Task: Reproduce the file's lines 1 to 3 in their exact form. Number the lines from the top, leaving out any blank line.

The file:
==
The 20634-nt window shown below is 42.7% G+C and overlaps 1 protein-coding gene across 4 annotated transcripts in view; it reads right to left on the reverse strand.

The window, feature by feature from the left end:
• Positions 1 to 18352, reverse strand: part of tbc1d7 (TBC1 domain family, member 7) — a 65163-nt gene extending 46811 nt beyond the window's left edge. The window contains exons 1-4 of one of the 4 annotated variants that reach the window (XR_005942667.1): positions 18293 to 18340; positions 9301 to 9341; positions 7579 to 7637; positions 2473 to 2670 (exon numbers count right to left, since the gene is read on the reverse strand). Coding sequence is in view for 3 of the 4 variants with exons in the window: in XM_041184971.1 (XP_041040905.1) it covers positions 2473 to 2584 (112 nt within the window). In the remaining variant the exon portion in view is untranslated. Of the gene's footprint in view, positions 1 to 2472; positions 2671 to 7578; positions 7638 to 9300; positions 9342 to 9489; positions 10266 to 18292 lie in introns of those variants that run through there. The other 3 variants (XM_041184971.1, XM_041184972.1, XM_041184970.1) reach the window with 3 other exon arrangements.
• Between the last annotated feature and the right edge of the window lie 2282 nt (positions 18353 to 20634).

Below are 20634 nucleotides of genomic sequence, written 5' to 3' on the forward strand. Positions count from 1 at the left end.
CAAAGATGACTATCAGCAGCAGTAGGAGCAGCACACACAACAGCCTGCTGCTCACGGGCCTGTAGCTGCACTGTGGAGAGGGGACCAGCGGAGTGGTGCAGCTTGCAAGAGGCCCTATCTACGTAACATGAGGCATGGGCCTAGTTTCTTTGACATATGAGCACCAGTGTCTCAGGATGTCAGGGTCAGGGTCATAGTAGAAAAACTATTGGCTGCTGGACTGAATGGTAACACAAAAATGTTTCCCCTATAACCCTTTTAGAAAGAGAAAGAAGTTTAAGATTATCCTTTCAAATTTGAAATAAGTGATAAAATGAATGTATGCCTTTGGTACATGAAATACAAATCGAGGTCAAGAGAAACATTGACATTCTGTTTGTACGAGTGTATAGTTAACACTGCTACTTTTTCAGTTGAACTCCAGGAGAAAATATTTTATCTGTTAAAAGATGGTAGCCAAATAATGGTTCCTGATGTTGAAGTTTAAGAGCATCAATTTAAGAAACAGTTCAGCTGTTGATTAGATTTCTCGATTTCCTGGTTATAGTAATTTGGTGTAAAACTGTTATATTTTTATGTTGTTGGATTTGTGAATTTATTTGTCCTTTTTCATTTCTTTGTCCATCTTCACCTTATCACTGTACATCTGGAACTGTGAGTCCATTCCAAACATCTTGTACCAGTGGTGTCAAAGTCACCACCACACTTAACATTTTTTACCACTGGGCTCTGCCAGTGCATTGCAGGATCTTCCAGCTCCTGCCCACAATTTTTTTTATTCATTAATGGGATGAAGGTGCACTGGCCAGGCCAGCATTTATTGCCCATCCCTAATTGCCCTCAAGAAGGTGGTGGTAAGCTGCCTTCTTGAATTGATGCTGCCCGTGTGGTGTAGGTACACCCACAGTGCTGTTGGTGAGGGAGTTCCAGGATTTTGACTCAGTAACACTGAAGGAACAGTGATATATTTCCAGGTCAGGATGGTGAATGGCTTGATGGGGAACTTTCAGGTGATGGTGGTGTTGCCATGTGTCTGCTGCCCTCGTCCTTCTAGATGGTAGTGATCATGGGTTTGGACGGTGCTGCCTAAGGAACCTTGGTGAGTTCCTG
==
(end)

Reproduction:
The 20634-nt window shown below is 42.7% G+C and overlaps 1 protein-coding gene across 4 annotated transcripts in view; it reads right to left on the reverse strand.

The window, feature by feature from the left end:
• Positions 1 to 18352, reverse strand: part of tbc1d7 (TBC1 domain family, member 7) — a 65163-nt gene extending 46811 nt beyond the window's left edge. The window contains exons 1-4 of one of the 4 annotated variants that reach the window (XR_005942667.1): positions 18293 to 18340; positions 9301 to 9341; positions 7579 to 7637; positions 2473 to 2670 (exon numbers count right to left, since the gene is read on the reverse strand). Coding sequence is in view for 3 of the 4 variants with exons in the window: in XM_041184971.1 (XP_041040905.1) it covers positions 2473 to 2584 (112 nt within the window). In the remaining variant the exon portion in view is untranslated. Of the gene's footprint in view, positions 1 to 2472; positions 2671 to 7578; positions 7638 to 9300; positions 9342 to 9489; positions 10266 to 18292 lie in introns of those variants that run through there. The other 3 variants (XM_041184971.1, XM_041184972.1, XM_041184970.1) reach the window with 3 other exon arrangements.